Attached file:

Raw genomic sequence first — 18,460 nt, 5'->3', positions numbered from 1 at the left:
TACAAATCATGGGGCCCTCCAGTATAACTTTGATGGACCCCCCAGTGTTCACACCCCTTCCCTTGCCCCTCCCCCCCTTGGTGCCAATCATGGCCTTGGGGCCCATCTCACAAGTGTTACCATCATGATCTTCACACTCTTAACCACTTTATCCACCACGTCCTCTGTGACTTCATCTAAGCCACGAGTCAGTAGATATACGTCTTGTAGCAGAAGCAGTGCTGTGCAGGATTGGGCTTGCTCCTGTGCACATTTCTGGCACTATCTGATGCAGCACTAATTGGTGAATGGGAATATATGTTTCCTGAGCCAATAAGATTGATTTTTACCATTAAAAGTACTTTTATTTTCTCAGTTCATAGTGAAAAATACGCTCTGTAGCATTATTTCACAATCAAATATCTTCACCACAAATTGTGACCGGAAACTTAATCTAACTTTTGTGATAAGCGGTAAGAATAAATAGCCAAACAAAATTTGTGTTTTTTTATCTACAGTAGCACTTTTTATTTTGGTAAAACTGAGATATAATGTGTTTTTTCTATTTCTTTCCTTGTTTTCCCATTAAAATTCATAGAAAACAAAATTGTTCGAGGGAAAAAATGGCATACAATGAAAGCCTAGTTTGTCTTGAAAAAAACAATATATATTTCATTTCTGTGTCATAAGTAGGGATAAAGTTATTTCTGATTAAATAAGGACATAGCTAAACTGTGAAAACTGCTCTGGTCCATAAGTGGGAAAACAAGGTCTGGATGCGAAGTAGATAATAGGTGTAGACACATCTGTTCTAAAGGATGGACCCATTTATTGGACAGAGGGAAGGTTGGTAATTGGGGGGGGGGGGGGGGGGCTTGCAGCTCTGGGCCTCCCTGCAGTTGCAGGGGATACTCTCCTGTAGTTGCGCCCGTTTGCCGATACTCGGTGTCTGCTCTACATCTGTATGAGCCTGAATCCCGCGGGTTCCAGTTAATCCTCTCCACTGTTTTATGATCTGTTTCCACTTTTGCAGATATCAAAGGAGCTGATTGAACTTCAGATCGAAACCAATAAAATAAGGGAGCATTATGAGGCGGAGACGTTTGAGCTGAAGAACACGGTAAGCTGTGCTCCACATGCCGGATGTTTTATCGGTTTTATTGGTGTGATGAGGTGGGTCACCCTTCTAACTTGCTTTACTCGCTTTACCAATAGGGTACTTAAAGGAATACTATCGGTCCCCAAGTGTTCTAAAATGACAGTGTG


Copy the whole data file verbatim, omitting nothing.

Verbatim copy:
Raw genomic sequence first — 18,460 nt, 5'->3', positions numbered from 1 at the left:
TACAAATCATGGGGCCCTCCAGTATAACTTTGATGGACCCCCCAGTGTTCACACCCCTTCCCTTGCCCCTCCCCCCCTTGGTGCCAATCATGGCCTTGGGGCCCATCTCACAAGTGTTACCATCATGATCTTCACACTCTTAACCACTTTATCCACCACGTCCTCTGTGACTTCATCTAAGCCACGAGTCAGTAGATATACGTCTTGTAGCAGAAGCAGTGCTGTGCAGGATTGGGCTTGCTCCTGTGCACATTTCTGGCACTATCTGATGCAGCACTAATTGGTGAATGGGAATATATGTTTCCTGAGCCAATAAGATTGATTTTTACCATTAAAAGTACTTTTATTTTCTCAGTTCATAGTGAAAAATACGCTCTGTAGCATTATTTCACAATCAAATATCTTCACCACAAATTGTGACCGGAAACTTAATCTAACTTTTGTGATAAGCGGTAAGAATAAATAGCCAAACAAAATTTGTGTTTTTTTATCTACAGTAGCACTTTTTATTTTGGTAAAACTGAGATATAATGTGTTTTTTCTATTTCTTTCCTTGTTTTCCCATTAAAATTCATAGAAAACAAAATTGTTCGAGGGAAAAAATGGCATACAATGAAAGCCTAGTTTGTCTTGAAAAAAACAATATATATTTCATTTCTGTGTCATAAGTAGGGATAAAGTTATTTCTGATTAAATAAGGACATAGCTAAACTGTGAAAACTGCTCTGGTCCATAAGTGGGAAAACAAGGTCTGGATGCGAAGTAGATAATAGGTGTAGACACATCTGTTCTAAAGGATGGACCCATTTATTGGACAGAGGGAAGGTTGGTAATTGGGGGGGGGGGGGGGGGGCTTGCAGCTCTGGGCCTCCCTGCAGTTGCAGGGGATACTCTCCTGTAGTTGCGCCCGTTTGCCGATACTCGGTGTCTGCTCTACATCTGTATGAGCCTGAATCCCGCGGGTTCCAGTTAATCCTCTCCACTGTTTTATGATCTGTTTCCACTTTTGCAGATATCAAAGGAGCTGATTGAACTTCAGATCGAAACCAATAAAATAAGGGAGCATTATGAGGCGGAGACGTTTGAGCTGAAGAACACGGTAAGCTGTGCTCCACATGCCGGATGTTTTATCGGTTTTATTGGTGTGATGAGGTGGGTCACCCTTCTAACTTGCTTTACTCGCTTTACCAATAGGGTACTTAAAGGAATACTATCGGTCCCCAAGTGTTCTAAAATGACAGTGTG